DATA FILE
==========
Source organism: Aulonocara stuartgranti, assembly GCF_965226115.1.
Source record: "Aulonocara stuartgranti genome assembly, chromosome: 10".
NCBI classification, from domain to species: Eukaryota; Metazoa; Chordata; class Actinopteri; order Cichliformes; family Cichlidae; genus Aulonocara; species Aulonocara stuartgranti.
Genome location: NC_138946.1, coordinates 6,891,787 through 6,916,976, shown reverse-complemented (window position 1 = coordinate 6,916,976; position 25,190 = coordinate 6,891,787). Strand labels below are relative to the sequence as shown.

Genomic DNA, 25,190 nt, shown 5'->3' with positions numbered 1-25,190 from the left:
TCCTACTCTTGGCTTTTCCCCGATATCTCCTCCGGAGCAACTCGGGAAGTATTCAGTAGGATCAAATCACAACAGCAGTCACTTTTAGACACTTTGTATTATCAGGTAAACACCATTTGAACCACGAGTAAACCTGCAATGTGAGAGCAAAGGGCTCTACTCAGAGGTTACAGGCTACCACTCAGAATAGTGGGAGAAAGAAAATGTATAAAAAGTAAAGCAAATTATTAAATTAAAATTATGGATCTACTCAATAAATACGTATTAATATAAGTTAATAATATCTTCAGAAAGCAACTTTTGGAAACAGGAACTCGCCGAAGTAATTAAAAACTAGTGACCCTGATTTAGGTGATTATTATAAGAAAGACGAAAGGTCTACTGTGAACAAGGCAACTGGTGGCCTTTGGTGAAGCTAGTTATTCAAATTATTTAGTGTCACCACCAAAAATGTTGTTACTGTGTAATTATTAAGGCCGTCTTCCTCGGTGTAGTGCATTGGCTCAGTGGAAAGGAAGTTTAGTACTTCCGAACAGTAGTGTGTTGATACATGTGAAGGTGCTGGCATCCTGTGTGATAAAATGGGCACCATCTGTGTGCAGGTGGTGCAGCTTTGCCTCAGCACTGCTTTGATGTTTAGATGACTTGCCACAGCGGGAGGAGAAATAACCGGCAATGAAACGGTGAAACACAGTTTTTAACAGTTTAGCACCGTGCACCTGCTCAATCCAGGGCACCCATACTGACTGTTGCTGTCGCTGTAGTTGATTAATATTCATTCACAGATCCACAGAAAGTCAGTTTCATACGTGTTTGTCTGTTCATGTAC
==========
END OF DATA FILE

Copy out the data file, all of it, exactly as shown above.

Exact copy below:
Source organism: Aulonocara stuartgranti, assembly GCF_965226115.1.
Source record: "Aulonocara stuartgranti genome assembly, chromosome: 10".
NCBI classification, from domain to species: Eukaryota; Metazoa; Chordata; class Actinopteri; order Cichliformes; family Cichlidae; genus Aulonocara; species Aulonocara stuartgranti.
Genome location: NC_138946.1, coordinates 6,891,787 through 6,916,976, shown reverse-complemented (window position 1 = coordinate 6,916,976; position 25,190 = coordinate 6,891,787). Strand labels below are relative to the sequence as shown.

Genomic DNA, 25,190 nt, shown 5'->3' with positions numbered 1-25,190 from the left:
TCCTACTCTTGGCTTTTCCCCGATATCTCCTCCGGAGCAACTCGGGAAGTATTCAGTAGGATCAAATCACAACAGCAGTCACTTTTAGACACTTTGTATTATCAGGTAAACACCATTTGAACCACGAGTAAACCTGCAATGTGAGAGCAAAGGGCTCTACTCAGAGGTTACAGGCTACCACTCAGAATAGTGGGAGAAAGAAAATGTATAAAAAGTAAAGCAAATTATTAAATTAAAATTATGGATCTACTCAATAAATACGTATTAATATAAGTTAATAATATCTTCAGAAAGCAACTTTTGGAAACAGGAACTCGCCGAAGTAATTAAAAACTAGTGACCCTGATTTAGGTGATTATTATAAGAAAGACGAAAGGTCTACTGTGAACAAGGCAACTGGTGGCCTTTGGTGAAGCTAGTTATTCAAATTATTTAGTGTCACCACCAAAAATGTTGTTACTGTGTAATTATTAAGGCCGTCTTCCTCGGTGTAGTGCATTGGCTCAGTGGAAAGGAAGTTTAGTACTTCCGAACAGTAGTGTGTTGATACATGTGAAGGTGCTGGCATCCTGTGTGATAAAATGGGCACCATCTGTGTGCAGGTGGTGCAGCTTTGCCTCAGCACTGCTTTGATGTTTAGATGACTTGCCACAGCGGGAGGAGAAATAACCGGCAATGAAACGGTGAAACACAGTTTTTAACAGTTTAGCACCGTGCACCTGCTCAATCCAGGGCACCCATACTGACTGTTGCTGTCGCTGTAGTTGATTAATATTCATTCACAGATCCACAGAAAGTCAGTTTCATACGTGTTTGTCTGTTCATGTAC